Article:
Hundreds of people in northern Australia were forced to evacuate their homes and about 18,000 lost power after the coastal city of Townville, in Queensland, received nearly four feet (120 centimetres) of rain between January 26 and February 4.
The torrential rains came after weeks of bushfires and searing heat across the country, the New York Times reports.
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“In seven days, we’ve received our annual total rainfall,” said Mayor Jenny Hill. “We’ve never seen weather like this.”
And as of Monday, the Queensland Bureau of Meteorology was warning of further flooding ahead. “There’s more water coming. We’re probably at a halfway point,” Townsville Police Chief Steve Munro said Sunday. “We’re not through this yet. There’s still a way to go.”
“It’s a wet part of Australia, we know, but the past week has delivered almost Townsville’s entire annual average of 1157.9 millimetres at a site where the data goes back to 1940,” the Brisbane Times agrees. “In other words, a year’s rain in a week for the town.”
Both the Brisbane and New York Times said the floods exceeded the “night of Noah”, an event in January 1998 that dropped 54.88 centimetres of rain on the area.
“Residents have been spotted kayaking down veritable rivers where pavement used to be,” the Washington Post reports. “Others caught off guard by the incessant downpour had to flee to their rooftops for immediate safety. Throughout the region, whole blocks of houses are half-submerged in murky water,” and residents are also being warned to watch out for crocodiles and snakes in “unexpected places”.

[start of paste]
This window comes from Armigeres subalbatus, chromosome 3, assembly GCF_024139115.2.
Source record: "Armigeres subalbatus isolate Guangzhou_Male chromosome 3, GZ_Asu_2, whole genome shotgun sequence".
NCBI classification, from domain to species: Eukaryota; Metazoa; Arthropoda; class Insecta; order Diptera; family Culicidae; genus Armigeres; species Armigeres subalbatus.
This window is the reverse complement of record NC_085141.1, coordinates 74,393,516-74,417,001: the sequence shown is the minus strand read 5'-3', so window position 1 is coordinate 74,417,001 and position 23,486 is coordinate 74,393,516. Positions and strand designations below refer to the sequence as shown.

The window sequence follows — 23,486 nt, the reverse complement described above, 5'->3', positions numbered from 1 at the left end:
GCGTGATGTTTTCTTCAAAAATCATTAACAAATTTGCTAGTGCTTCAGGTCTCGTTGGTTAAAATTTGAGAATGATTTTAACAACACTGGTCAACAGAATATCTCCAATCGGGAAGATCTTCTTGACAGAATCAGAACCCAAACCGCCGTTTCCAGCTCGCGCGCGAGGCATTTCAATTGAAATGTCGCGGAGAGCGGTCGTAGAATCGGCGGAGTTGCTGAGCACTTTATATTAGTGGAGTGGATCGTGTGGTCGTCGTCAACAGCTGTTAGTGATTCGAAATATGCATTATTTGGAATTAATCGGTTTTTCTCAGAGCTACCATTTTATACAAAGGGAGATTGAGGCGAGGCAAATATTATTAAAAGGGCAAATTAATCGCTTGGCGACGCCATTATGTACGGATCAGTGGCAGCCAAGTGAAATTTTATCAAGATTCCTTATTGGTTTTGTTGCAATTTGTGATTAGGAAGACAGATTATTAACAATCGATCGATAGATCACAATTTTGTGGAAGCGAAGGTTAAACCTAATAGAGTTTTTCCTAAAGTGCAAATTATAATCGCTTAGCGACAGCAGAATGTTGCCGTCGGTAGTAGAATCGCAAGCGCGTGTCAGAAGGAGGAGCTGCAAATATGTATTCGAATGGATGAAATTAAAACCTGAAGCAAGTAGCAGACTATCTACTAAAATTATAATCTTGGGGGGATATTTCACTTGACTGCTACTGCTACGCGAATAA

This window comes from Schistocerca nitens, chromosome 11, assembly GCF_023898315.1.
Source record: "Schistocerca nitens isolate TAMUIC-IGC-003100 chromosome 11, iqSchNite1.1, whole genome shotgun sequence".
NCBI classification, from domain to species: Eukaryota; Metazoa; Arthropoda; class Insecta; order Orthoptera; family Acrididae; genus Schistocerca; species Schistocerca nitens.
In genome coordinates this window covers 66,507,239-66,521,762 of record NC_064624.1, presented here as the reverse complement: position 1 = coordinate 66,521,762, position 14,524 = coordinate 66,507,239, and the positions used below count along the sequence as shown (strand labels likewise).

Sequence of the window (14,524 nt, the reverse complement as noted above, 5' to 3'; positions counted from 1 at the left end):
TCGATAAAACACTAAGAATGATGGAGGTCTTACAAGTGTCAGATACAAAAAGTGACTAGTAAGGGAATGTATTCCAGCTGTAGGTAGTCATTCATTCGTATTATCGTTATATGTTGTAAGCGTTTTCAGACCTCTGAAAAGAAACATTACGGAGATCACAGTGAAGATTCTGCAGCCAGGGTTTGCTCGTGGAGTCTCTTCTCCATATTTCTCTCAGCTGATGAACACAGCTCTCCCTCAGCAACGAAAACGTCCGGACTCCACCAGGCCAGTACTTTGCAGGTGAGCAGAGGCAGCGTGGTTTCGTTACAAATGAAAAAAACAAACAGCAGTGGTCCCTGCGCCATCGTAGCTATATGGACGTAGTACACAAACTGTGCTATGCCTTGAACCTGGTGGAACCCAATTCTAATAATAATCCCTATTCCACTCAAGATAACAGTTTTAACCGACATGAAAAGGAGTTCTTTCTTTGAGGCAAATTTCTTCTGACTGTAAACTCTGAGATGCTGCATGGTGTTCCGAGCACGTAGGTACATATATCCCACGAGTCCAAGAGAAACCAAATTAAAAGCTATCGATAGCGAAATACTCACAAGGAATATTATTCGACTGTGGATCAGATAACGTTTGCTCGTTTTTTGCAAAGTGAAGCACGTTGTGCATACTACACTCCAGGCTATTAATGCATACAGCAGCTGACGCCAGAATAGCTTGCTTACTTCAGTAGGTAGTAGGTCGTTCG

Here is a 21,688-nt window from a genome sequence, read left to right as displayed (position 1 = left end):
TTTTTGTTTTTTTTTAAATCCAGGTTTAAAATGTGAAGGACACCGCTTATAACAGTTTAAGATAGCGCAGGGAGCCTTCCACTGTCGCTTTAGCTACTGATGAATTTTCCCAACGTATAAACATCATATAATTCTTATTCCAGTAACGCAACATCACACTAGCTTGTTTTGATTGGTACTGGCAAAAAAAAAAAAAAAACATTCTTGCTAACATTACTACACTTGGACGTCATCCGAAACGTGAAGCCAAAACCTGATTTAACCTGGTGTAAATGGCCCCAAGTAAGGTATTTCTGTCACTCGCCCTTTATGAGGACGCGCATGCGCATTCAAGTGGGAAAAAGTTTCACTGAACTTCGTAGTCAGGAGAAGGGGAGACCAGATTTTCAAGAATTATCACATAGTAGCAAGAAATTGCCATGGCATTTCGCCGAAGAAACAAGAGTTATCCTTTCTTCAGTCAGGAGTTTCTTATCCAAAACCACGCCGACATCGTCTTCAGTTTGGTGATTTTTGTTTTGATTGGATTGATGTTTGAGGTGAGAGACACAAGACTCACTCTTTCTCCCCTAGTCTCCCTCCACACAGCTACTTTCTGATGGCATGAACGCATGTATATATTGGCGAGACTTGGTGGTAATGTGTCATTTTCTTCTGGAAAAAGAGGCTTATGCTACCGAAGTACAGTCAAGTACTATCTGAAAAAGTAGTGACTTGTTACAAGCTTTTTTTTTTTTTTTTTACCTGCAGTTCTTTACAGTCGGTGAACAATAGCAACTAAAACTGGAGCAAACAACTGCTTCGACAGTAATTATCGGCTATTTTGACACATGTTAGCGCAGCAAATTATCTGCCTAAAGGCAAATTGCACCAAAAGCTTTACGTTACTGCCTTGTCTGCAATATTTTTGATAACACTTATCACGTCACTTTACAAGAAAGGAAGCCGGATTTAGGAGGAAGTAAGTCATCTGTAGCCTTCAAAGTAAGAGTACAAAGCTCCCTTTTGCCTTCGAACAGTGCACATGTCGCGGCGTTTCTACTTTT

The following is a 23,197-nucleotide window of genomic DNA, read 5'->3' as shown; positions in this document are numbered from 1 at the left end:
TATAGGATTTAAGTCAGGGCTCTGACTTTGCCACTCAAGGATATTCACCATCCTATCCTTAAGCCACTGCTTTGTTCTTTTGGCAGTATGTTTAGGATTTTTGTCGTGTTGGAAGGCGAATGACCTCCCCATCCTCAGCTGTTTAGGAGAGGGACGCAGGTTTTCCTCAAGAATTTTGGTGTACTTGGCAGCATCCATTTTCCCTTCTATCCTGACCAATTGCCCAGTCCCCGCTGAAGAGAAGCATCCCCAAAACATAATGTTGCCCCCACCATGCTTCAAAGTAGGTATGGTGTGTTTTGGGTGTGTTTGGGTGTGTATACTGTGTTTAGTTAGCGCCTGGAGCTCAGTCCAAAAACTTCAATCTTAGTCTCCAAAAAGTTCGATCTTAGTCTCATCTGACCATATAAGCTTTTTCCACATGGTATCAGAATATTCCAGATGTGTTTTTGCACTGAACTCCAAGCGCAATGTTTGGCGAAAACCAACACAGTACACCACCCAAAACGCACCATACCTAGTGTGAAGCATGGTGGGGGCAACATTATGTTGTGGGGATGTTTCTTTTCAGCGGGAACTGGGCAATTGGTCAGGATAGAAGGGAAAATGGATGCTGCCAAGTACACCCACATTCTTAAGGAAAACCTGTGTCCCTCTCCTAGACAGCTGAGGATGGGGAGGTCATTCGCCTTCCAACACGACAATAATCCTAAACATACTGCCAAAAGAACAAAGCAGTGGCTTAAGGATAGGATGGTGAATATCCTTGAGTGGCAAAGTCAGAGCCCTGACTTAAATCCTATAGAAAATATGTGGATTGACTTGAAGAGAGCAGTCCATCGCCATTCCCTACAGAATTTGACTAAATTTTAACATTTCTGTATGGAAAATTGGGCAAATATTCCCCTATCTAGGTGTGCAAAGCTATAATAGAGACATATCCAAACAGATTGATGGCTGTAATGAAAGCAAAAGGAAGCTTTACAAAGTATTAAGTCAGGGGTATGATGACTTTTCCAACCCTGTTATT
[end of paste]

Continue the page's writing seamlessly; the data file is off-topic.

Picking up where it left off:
“Crocodiles prefer calmer waters and they may move around in search of a quiet place to wait for floodwaters to recede,” said Queensland Environment Minister Leeanne Enoch in a prepared statement. “Crocodiles may be seen crossing roads, and when flooding recedes, crocodiles can turn up in unusual places such as farm dams or waterholes where they have not been seen before.”
Enoch also reminded residents that snakes are “very good swimmers”, and Queensland police urged people to stay out of the water.
“If the thought of coming face to face with a crocodile isn’t deterrent enough, before you start playing in floodwaters you should always remember the distinct possibility you could be wading in your neighbour’s feces,” the force tweeted Sunday. “Yes. Their feces.”
The rains forced officials to open the floodgates at the nearby Ross River Dam, which had hit nearly 250% of its capacity, and instruct residents to move to higher ground and save water.
“This continued heavy rain and flooding has damaged homes, isolated communities, and displaced people from their homes,” said Queensland’s acting communities minister, Shannon Fentiman. The Insurance Council of Australia declared the floods a “catastrophe”, with thousands of properties at risk, and General Manager Karl Sullivan noted that high housing density in “hazard areas” was boosting the risk and cost of flooding.
“We’re building more things that are more expensive” in “risky places,” he said.